Variation in Schooling and Aggression Amongst Guppy (Poecilia Reticulata) Populations in Trinidad

Variation in Schooling and Aggression Amongst Guppy (Poecilia Reticulata) Populations in Trinidad VARIATION IN SCHOOLING AND AGGRESSION AMONGST GUPPY (POECILIA RETICULATA) POPULATIONS IN TRINIDAD by ANNE E. MAGURRAN and BENONI H. SEGHERS1) (Animal Behaviour Research Group, Department of Zoology, University of Oxford, South Parks Road, Oxford OX1 3PS, U.K.) (With 7 Figures) (Acc. 20-V-1991) Introduction Schooling behaviour offers fish an effective defence against many types of predators (MAGURRAN, 1990). The enhanced vigilance of larger groups means that approaching predators are more readily detected while infor- mation transfer amongst school members ensures that all individuals rapidly become aware of impending danger (MAGURRAN & HIGHAM, 1988). If an attack is escalated, the confusion effect, in conjunction with a range of escape tactics, helps reduce the predator's chance of success (NEILL & CULLEN, 1974). Many of these responses rely on uniformity of morphology and behaviour. For example, the confusion effect is most successful when all group members are of similar size (THEODARKIS, 1989) and appearance (OHGUCHI, 1981; LANDEAU & TERBORGH, 1986) while highly organized manoeuvres, such as the fountain effect and the flash expansion, depend on coordinated behaviour. There is also some evidence that, under certain conditions, pairs of sticklebacks, Gasterosteus aculeatus (MILINSKI, 1987; MILINSKI et al., 1990a, 1990b) or guppies Poecilia reticulata http://www.deepdyve.com/assets/images/DeepDyve-Logo-lg.png Behaviour Brill

Variation in Schooling and Aggression Amongst Guppy (Poecilia Reticulata) Populations in Trinidad

Behaviour, Volume 118 (3-4): 214 – Jan 1, 1991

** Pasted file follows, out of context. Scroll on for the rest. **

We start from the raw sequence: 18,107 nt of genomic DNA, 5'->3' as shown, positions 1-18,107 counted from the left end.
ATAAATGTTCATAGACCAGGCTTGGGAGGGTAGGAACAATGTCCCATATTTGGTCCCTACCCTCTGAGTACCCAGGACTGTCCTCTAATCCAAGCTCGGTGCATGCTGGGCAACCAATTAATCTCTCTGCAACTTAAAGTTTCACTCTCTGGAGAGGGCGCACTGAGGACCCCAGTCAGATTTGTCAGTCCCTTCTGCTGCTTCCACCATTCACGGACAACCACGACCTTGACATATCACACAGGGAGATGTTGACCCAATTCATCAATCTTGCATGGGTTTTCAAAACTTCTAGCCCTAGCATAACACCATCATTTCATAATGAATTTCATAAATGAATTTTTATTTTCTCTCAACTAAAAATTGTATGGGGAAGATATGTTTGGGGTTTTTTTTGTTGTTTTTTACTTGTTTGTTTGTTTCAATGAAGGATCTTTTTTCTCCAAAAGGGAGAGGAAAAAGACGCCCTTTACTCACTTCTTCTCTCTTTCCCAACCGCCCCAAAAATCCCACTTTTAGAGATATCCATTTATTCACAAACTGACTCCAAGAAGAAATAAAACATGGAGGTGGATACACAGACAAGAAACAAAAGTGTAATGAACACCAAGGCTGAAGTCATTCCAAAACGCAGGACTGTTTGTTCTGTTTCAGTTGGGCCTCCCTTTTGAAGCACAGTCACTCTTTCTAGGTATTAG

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Publisher
Brill
Copyright
© 1991 Koninklijke Brill NV, Leiden, The Netherlands
ISSN
0005-7959
eISSN
1568-539X
DOI
10.1163/156853991X00292
Publisher site
See Article on Publisher Site

Abstract

VARIATION IN SCHOOLING AND AGGRESSION AMONGST GUPPY (POECILIA RETICULATA) POPULATIONS IN TRINIDAD by ANNE E. MAGURRAN and BENONI H. SEGHERS1) (Animal Behaviour Research Group, Department of Zoology, University of Oxford, South Parks Road, Oxford OX1 3PS, U.K.) (With 7 Figures) (Acc. 20-V-1991) Introduction Schooling behaviour offers fish an effective defence against many types of predators (MAGURRAN, 1990). The enhanced vigilance of larger groups means that approaching predators are more readily detected while infor- mation transfer amongst school members ensures that all individuals rapidly become aware of impending danger (MAGURRAN & HIGHAM, 1988). If an attack is escalated, the confusion effect, in conjunction with a range of escape tactics, helps reduce the predator's chance of success (NEILL & CULLEN, 1974). Many of these responses rely on uniformity of morphology and behaviour. For example, the confusion effect is most successful when all group members are of similar size (THEODARKIS, 1989) and appearance (OHGUCHI, 1981; LANDEAU & TERBORGH, 1986) while highly organized manoeuvres, such as the fountain effect and the flash expansion, depend on coordinated behaviour. There is also some evidence that, under certain conditions, pairs of sticklebacks, Gasterosteus aculeatus (MILINSKI, 1987; MILINSKI et al., 1990a, 1990b) or guppies Poecilia reticulata

Journal

BehaviourBrill

Published: Jan 1, 1991

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